RealTime IT News

2001: An Ebusiness Odyssey?

While some regard the upcoming holiday as the true beginning of the new millennium, Chinese folklore refers to 2001 as the year of the "Snake Sleeping in Winter."

"In this particular snake year, there is an association with potential hardship and difficulties to overcome," reports Chinatown Online. "Your network of support may be a significant asset during these difficult times."

Dire words or sage advice? If you are running an online business, listen carefully. So far, this era has been tumultuous (at best). With a landslide of virtual doors shutting, stock prices slumping and unemployment lines increasing, many e-operators are making the New Year a time to reflect on how to sustain their businesses in a difficult climate.

Dot-com resolutions being made for this coming year include re-evaluating business models, streamlining Web site designs and getting busy with some good, old-fashioned customer service.

"Simply put, 2001 is the year of the customer," said Nick Cohen, CEO of collegerecruiting.com, a Web site where college recruiters and high school students are matched based on academics, arts and athletics. "This is not a time to focus on crazy growth or outspending the competition. It is a time to build relations.

"Our goal is profitability. We will obtain that by focusing on our customers," he said. "We are providing our clients -- both the universities and the students -- with a quality experience through micromanagement. The business that listens to its customers and has a high level of customer satisfaction is the business that succeeds."

Ditto, said David Gold, CEO of Prosavvy.com, which assists companies in selecting professional and consulting service providers. "Among our New Year's resolutions is to improve trust management, customer relations management and customer education."

The strategy entails focusing on existing relationships. "This is key," said Gold. "We have implemented software that makes it easier for our salespeople to stay in touch with their clients and help them to understand how our e-procurement tools work."

Communication also comes in the form of a weekly "tip" sheet that is emailed to clients. "Instead of sending generic emails, we are now sending electronic newsletters that are much more personalized via membership profile account managers.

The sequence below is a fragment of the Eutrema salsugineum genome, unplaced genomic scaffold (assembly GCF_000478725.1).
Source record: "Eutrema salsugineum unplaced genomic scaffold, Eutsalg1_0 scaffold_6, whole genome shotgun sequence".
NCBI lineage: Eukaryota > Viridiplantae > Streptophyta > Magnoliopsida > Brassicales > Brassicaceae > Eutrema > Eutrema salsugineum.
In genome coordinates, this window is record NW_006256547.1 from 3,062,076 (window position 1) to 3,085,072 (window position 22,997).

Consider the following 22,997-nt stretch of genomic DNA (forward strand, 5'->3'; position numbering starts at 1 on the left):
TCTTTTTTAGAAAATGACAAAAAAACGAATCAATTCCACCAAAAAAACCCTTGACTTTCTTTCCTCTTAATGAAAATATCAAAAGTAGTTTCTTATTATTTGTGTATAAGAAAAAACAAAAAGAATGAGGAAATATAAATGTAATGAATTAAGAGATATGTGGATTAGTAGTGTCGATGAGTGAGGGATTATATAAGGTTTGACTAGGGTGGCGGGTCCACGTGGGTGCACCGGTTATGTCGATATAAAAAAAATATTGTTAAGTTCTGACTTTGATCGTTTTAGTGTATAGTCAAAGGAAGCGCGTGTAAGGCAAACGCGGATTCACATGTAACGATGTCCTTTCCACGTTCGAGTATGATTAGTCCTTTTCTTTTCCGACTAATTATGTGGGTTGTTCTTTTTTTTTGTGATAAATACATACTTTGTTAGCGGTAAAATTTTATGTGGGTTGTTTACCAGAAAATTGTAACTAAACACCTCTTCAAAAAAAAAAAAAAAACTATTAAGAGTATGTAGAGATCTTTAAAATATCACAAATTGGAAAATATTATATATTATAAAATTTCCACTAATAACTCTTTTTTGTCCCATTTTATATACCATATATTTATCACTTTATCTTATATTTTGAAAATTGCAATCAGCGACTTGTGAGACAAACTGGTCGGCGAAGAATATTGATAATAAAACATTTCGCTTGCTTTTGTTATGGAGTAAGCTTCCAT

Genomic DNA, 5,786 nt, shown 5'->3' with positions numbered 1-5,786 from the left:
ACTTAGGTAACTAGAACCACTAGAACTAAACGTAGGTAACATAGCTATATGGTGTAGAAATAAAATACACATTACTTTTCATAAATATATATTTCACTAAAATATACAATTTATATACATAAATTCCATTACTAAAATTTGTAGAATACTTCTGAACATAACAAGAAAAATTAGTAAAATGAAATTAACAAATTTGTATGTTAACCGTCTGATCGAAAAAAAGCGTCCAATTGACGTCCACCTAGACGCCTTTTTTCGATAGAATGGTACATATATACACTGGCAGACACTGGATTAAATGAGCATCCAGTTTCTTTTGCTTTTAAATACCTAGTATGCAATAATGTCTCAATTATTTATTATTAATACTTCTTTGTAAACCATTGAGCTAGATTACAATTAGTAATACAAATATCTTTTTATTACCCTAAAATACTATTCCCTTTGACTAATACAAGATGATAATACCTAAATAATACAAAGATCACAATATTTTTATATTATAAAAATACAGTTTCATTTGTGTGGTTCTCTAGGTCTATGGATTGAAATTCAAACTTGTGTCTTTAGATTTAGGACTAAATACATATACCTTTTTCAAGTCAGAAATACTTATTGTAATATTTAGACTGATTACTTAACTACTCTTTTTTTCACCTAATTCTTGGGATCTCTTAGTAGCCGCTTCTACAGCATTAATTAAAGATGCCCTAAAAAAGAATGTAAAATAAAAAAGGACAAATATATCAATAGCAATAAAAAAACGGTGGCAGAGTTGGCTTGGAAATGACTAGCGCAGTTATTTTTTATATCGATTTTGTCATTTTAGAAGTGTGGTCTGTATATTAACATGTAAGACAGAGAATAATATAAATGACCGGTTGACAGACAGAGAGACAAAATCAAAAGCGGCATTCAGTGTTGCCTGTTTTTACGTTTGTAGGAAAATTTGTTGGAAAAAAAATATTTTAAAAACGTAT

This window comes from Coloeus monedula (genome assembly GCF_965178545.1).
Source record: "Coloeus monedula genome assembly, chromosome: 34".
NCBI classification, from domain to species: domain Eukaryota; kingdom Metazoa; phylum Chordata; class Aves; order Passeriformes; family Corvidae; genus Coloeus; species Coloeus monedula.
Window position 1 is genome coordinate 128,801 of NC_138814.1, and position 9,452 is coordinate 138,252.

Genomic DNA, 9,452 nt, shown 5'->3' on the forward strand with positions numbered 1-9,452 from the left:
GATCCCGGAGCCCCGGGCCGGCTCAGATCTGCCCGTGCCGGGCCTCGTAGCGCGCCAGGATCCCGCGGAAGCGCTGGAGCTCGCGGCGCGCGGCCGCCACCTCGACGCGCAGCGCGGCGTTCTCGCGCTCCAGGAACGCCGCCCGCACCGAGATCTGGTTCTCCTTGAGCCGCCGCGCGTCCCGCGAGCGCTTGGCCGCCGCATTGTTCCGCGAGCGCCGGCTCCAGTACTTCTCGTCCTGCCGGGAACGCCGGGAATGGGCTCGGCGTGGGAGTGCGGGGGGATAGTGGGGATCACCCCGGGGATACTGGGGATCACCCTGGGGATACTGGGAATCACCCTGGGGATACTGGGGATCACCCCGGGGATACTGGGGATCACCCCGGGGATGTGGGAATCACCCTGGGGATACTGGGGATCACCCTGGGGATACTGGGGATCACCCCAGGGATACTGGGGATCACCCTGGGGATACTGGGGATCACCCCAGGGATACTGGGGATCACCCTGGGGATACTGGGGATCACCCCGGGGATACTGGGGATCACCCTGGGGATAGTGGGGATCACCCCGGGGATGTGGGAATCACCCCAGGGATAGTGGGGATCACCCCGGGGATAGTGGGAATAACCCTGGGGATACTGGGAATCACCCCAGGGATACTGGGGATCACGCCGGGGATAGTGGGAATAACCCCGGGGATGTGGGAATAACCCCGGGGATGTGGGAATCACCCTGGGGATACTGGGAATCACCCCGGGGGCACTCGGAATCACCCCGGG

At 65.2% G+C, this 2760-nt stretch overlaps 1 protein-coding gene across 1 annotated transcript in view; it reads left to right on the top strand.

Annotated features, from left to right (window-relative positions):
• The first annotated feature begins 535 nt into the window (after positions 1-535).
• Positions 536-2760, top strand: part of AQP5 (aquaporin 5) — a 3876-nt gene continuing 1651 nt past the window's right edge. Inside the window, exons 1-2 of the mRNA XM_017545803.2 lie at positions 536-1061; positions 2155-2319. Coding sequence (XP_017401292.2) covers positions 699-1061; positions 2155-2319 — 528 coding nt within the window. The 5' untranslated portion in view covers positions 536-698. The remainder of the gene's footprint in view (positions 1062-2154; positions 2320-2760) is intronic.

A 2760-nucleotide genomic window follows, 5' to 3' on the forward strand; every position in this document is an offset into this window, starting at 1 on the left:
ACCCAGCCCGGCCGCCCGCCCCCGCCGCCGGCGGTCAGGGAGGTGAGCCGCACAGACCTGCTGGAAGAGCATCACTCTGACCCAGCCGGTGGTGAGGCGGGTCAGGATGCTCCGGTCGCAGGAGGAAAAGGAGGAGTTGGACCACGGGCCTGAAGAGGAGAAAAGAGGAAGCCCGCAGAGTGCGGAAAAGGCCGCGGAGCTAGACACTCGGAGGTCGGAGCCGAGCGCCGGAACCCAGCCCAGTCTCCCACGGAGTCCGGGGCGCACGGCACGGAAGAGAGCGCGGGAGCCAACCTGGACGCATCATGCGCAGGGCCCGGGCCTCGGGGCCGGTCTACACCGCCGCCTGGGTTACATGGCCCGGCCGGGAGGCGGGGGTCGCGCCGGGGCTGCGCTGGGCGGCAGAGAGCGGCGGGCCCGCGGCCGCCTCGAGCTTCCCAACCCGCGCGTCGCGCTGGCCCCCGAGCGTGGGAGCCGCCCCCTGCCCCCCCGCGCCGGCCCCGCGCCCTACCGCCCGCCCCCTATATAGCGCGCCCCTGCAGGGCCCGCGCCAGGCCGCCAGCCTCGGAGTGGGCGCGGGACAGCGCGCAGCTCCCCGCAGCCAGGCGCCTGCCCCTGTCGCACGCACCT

"Overall, the steps we have put in place are designed to reassure and reaffirm that we are a successful business that is going to be around," Gold said. "Historically, when the economy goes soft, it is the customer service positions that are the first to go. I think that is a mistake. We want our clients to know that someone is always available to talk to them."

Providing superior service is the only way to drive down customer acquisition costs over time, points out Deslie Webb, CEO of eGulliver.com, a recently launched travel company. "This is something we have watched other Internet companies struggle with and get burned by in 2000," she said.

"In 2001 our goal is to provide our customers with a superior travel planning experience such that they will be inclined to tell everyone about us and will return to eGulliver for their next vacation," she said.

"Customer service is best established by building a database and interacting with the audience through permission-based marketing," noted Brian Hoover, CEO of Touchscape, an ASP that helps clients to improve customer service and online communications.

"Our point is that 2000 was a great year to build and learn. Now, in 2001, you need to create an interactive environment and clearly communication your value proposition. That key lies in micromanagement and mass customization," he said. "You have to have customer personalization and you need to have a site that is more than a static brochure. It is imperative to track customers and be responsive to their needs."

Managing the